All car manufacturers subject their designs to extreme examples of the conditions the vehicles will face on public roads. In Toyota's case, that happens at a purpose-built facility in Michigan whose showcase is a stretch of pavement with potholes and all sorts of other flaws.
And because engineers are apparently a soft bunch, Toyota has begun using autonomous driving technology to perform rough road durability testing.
In the past, it has been up to the company's engineers and technicians to drive the cars through that suspension-killing gauntlet, which meant they had to endure whatever discomfort filtered through the car's chassis.
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In a bid to save its people from such indignity, Toyota developed a self-driving setup to do that dirty work, and its first pro gig was at the controls of the forthcoming 2019 Avalon.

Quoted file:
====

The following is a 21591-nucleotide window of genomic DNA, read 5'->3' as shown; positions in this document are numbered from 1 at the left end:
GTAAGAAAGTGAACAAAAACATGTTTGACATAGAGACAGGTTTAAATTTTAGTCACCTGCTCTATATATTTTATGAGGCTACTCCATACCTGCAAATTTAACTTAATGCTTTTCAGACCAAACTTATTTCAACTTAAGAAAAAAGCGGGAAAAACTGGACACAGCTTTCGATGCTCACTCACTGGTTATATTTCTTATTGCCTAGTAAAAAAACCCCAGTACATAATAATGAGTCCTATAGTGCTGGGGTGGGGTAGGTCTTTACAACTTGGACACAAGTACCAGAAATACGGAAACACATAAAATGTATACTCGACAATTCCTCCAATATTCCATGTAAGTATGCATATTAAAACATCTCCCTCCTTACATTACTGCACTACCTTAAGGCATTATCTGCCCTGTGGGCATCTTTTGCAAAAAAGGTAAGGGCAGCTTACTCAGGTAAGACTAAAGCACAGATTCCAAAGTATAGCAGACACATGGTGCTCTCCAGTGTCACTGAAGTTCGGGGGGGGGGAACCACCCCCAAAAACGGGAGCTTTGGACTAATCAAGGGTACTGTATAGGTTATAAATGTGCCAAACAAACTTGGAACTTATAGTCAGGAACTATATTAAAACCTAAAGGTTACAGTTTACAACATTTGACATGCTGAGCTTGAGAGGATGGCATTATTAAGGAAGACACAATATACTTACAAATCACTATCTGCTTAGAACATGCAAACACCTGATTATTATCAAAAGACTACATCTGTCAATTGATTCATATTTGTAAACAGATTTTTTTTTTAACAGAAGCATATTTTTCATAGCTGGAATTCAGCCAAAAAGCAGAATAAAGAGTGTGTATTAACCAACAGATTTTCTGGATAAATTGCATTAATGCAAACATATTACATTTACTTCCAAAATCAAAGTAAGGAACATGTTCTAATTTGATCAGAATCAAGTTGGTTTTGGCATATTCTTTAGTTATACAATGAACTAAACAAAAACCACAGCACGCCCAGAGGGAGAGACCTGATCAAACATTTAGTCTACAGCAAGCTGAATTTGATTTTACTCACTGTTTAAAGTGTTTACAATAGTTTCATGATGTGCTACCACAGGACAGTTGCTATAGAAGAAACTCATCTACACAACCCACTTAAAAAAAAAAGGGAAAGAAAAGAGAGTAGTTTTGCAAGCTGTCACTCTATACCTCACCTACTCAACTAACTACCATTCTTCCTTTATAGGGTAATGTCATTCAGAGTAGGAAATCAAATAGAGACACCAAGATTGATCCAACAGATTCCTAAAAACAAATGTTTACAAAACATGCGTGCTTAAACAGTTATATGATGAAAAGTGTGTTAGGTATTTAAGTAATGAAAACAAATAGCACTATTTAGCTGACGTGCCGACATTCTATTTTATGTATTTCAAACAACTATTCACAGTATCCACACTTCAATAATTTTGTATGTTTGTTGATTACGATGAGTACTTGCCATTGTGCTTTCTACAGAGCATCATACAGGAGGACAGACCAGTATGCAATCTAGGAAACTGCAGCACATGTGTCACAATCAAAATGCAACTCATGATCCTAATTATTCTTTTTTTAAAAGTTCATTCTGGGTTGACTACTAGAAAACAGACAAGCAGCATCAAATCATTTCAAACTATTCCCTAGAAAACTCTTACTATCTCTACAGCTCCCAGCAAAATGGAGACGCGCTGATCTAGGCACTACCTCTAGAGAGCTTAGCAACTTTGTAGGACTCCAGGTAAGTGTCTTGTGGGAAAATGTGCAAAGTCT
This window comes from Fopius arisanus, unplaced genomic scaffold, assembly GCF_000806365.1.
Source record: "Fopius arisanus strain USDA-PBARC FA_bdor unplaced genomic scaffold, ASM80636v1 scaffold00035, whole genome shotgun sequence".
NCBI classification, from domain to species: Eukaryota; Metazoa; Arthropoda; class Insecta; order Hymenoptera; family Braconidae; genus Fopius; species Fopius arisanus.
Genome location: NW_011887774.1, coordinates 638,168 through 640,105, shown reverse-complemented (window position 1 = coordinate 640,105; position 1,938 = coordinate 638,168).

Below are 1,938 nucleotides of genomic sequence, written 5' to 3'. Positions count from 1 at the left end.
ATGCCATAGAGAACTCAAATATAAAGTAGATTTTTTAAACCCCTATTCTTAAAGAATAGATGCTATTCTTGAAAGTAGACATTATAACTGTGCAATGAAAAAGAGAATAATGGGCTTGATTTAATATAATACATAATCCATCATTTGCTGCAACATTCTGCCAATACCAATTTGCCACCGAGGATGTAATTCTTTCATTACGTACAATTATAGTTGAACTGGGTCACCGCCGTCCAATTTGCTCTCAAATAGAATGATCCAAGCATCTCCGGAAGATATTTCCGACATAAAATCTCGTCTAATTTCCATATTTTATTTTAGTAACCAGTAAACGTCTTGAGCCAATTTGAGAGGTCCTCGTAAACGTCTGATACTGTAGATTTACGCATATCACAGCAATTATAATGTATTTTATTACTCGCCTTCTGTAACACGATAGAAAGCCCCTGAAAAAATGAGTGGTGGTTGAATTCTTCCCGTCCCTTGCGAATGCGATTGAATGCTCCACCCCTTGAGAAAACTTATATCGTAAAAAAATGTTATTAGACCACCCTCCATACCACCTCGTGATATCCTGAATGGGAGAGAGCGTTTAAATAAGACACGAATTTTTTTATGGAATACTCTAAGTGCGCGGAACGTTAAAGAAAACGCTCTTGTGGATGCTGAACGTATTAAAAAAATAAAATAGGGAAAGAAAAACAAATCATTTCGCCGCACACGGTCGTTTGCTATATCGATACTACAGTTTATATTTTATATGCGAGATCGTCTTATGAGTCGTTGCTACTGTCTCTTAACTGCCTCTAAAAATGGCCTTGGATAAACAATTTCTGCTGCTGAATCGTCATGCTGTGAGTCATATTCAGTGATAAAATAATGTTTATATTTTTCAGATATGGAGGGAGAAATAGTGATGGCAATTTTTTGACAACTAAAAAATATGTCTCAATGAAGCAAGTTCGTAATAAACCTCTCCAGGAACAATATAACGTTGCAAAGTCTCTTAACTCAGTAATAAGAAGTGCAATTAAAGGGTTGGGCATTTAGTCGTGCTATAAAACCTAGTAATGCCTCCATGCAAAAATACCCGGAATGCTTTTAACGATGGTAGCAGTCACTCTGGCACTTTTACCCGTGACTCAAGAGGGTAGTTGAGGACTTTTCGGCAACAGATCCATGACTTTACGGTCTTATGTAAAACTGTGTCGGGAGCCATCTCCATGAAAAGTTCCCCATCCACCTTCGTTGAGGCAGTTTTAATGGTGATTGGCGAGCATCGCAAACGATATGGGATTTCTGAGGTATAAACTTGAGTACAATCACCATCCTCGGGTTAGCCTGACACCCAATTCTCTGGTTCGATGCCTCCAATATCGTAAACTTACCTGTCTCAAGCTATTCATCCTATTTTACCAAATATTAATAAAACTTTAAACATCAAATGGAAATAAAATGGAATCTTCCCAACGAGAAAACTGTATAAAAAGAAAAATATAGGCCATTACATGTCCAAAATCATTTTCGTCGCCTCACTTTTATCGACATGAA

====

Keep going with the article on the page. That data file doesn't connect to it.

An added benefit is that the automated process is better at keeping the car on track during high-speed runs along the crash course. It also eliminates the need to swap drivers at roughly half-hour intervals while they rack up thousands of kilometres; test cycles are now only limited by the vehicle's fuel capacity.
Toyota says that following the system's debut in the Avalon, it will be put to work during durability testing for all future models.